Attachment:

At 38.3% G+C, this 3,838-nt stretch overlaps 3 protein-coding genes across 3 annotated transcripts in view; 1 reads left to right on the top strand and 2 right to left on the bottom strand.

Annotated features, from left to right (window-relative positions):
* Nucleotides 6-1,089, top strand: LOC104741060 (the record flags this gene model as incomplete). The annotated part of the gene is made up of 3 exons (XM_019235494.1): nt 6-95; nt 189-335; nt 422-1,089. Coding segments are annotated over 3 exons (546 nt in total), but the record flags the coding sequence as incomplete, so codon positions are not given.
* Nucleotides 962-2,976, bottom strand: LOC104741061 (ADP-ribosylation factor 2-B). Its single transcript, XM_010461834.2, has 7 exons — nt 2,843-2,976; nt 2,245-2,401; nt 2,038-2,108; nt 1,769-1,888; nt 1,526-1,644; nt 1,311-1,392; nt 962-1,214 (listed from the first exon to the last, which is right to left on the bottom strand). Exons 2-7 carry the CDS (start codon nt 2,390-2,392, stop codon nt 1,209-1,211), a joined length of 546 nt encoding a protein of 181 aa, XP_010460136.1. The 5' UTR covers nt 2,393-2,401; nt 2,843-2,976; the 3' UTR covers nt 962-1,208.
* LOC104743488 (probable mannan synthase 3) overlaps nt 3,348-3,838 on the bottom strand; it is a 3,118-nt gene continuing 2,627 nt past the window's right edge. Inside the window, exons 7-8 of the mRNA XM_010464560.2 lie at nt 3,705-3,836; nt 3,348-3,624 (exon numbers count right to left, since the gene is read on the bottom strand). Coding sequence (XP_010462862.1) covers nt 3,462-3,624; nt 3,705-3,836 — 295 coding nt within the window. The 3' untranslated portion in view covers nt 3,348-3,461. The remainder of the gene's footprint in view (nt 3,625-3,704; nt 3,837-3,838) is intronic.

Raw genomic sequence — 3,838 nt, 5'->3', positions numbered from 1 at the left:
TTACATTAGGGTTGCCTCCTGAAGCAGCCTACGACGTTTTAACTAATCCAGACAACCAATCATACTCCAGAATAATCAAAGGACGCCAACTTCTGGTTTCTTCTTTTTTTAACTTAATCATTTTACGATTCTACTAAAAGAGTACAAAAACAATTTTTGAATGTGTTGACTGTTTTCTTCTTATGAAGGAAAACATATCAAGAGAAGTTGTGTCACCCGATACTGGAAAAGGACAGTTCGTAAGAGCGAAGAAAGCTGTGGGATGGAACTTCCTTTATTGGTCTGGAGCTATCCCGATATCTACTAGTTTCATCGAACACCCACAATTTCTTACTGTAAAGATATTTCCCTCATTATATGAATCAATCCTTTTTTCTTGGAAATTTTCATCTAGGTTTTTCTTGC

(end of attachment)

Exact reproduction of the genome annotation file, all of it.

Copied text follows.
At 38.3% G+C, this 3,838-nt stretch overlaps 3 protein-coding genes across 3 annotated transcripts in view; 1 reads left to right on the top strand and 2 right to left on the bottom strand.

Annotated features, from left to right (window-relative positions):
* Nucleotides 6-1,089, top strand: LOC104741060 (the record flags this gene model as incomplete). The annotated part of the gene is made up of 3 exons (XM_019235494.1): nt 6-95; nt 189-335; nt 422-1,089. Coding segments are annotated over 3 exons (546 nt in total), but the record flags the coding sequence as incomplete, so codon positions are not given.
* Nucleotides 962-2,976, bottom strand: LOC104741061 (ADP-ribosylation factor 2-B). Its single transcript, XM_010461834.2, has 7 exons — nt 2,843-2,976; nt 2,245-2,401; nt 2,038-2,108; nt 1,769-1,888; nt 1,526-1,644; nt 1,311-1,392; nt 962-1,214 (listed from the first exon to the last, which is right to left on the bottom strand). Exons 2-7 carry the CDS (start codon nt 2,390-2,392, stop codon nt 1,209-1,211), a joined length of 546 nt encoding a protein of 181 aa, XP_010460136.1. The 5' UTR covers nt 2,393-2,401; nt 2,843-2,976; the 3' UTR covers nt 962-1,208.
* LOC104743488 (probable mannan synthase 3) overlaps nt 3,348-3,838 on the bottom strand; it is a 3,118-nt gene continuing 2,627 nt past the window's right edge. Inside the window, exons 7-8 of the mRNA XM_010464560.2 lie at nt 3,705-3,836; nt 3,348-3,624 (exon numbers count right to left, since the gene is read on the bottom strand). Coding sequence (XP_010462862.1) covers nt 3,462-3,624; nt 3,705-3,836 — 295 coding nt within the window. The 3' untranslated portion in view covers nt 3,348-3,461. The remainder of the gene's footprint in view (nt 3,625-3,704; nt 3,837-3,838) is intronic.

Raw genomic sequence — 3,838 nt, 5'->3', positions numbered from 1 at the left:
TTACATTAGGGTTGCCTCCTGAAGCAGCCTACGACGTTTTAACTAATCCAGACAACCAATCATACTCCAGAATAATCAAAGGACGCCAACTTCTGGTTTCTTCTTTTTTTAACTTAATCATTTTACGATTCTACTAAAAGAGTACAAAAACAATTTTTGAATGTGTTGACTGTTTTCTTCTTATGAAGGAAAACATATCAAGAGAAGTTGTGTCACCCGATACTGGAAAAGGACAGTTCGTAAGAGCGAAGAAAGCTGTGGGATGGAACTTCCTTTATTGGTCTGGAGCTATCCCGATATCTACTAGTTTCATCGAACACCCACAATTTCTTACTGTAAAGATATTTCCCTCATTATATGAATCAATCCTTTTTTCTTGGAAATTTTCATCTAGGTTTTTCTTGC